If you're not using those, you can take out the hard drives and use them as external storage devices, just just need to get certain adapters (Either SATA to USB, or PATA to USB, depending on the drive's tech, I believe. PATA and IDE may refer to the same thing).I had four of these at one point. Never used them. They were about a decade out of date by that time and someone just dumped them on me.
Aren't all companies basically this model of beneficent (i.e. incentives aligned) authoritarianism, with Hirsch-style exit reducing coercion? Or is Apple's design approach more "this'll better you" than "this is what we've heard in user feedback"?Apple, on the other hand, operates on a theory of representation a bit like “People’s Democracy”—the people have no direct say, but the intention is to reflect and satisfy their desires, or perhaps what their desires should be. It is not a coincidence that the only other major organization to take this stance in the world is the only one that has been more successful than Apple over the last 20 years—the Chinese party-state.
Two distinctions:Aren't all companies basically this model of beneficent (i.e. incentives aligned) authoritarianism, with Hirsch-style exit reducing coercion? Or is Apple's design approach more "this'll better you" than "this is what we've heard in user feedback"?
Don’t do this. Old mechanical drives are unreliable, and will sometimes silently fail—so you risk losing it all fairly quick. The amount of space you’ll get off one of these is less than you’d get on a thumb drive that costs less than the adapter.If you're not using those, you can take out the hard drives and use them as external storage devices, just just need to get certain adapters (Either SATA to USB, or PATA to USB, depending on the drive's tech, I believe. PATA and IDE may refer to the same thing).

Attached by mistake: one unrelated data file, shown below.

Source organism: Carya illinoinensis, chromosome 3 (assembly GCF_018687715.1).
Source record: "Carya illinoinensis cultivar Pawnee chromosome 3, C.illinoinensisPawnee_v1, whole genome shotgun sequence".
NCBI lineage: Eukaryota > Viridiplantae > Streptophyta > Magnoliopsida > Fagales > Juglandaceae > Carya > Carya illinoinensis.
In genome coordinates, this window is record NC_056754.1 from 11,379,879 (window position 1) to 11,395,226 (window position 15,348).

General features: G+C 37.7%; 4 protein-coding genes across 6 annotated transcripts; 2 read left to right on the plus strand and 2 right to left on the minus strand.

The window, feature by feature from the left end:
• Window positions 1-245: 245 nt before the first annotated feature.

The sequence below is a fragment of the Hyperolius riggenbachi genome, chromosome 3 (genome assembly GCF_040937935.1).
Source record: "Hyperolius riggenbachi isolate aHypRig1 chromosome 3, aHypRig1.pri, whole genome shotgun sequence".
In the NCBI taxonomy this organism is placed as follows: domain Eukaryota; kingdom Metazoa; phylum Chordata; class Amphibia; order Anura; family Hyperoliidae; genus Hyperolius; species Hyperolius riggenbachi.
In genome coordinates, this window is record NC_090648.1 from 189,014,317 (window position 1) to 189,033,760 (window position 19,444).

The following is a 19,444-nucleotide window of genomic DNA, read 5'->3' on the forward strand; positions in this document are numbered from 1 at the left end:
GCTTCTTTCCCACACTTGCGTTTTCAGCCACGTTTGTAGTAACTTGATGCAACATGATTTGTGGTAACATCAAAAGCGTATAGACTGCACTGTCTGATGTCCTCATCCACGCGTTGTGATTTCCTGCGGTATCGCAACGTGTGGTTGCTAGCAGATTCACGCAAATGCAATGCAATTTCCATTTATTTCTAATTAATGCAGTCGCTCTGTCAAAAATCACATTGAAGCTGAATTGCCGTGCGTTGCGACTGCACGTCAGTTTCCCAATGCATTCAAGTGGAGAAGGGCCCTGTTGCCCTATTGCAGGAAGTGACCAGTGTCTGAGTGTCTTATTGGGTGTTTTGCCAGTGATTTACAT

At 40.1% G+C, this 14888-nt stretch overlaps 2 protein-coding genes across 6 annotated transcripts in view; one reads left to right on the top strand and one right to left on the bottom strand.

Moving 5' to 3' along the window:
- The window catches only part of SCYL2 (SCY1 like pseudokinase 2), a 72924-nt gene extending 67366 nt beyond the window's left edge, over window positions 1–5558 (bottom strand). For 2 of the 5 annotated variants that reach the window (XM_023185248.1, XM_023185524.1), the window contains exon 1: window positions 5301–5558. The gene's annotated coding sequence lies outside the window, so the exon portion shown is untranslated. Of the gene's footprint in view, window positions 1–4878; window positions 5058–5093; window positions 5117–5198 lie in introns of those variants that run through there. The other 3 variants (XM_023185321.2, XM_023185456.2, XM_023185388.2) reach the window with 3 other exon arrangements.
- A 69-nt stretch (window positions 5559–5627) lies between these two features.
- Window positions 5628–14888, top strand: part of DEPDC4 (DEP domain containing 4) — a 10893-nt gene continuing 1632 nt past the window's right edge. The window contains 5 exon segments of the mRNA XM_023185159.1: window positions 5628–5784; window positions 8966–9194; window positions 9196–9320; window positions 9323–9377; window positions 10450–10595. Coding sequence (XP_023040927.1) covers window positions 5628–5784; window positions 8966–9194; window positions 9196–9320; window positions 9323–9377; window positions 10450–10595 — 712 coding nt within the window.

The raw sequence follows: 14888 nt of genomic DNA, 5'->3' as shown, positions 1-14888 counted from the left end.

Anyway, you can use those drives to back stuff up. In my case, I just put a couple thousand PDFs on one, as an emergency offline library.
edit: its actually more than just an adapter, its a whole little rig.
Apple lobbyists are trying to weaken a bill aimed at preventing forced labor in China, according to two congressional staffers familiar with the matter, highlighting the clash between its business imperatives and its official stance on human rights.
The Uyghur Forced Labor Prevention Act would require U.S. companies to guarantee they do not use imprisoned or coerced workers from the predominantly Muslim region of Xinjiang, where academic researchers estimate the Chinese government has placed more than 1 million people into internment camps. Apple is heavily dependent on Chinese manufacturing, and human rights reports have identified instances in which alleged forced Uighur labor has been used in Apple’s supply chain.
Is anyone here an expert to weigh in on whether this is just reasonable customization of a bill to better fit on-the-ground businessIn a document reviewed by The New York Times, some of Apple's proposed changes include extending compliance deadlines; releasing certain supply chain information to Congress and not the public; and requiring Chinese entities to be "designated" by the U.S. government as helping to surveil or detain Uighurs in Xinjiang.
Apple disputed the claim that it tried to weaken the bill, the Times reported. In a statement, the company said it had the strongest supplier guidelines in the industry and added that it regularly audits its supply chain partners.
"Looking for the presence of forced labor is part of every supplier assessment we conduct and any violations of our policies carry immediate consequences, including business termination," Apple said. "Earlier this year, we conducted a detailed investigation with our suppliers in China and found no evidence of forced labor on Apple production lines and we are continuing to monitor this closely."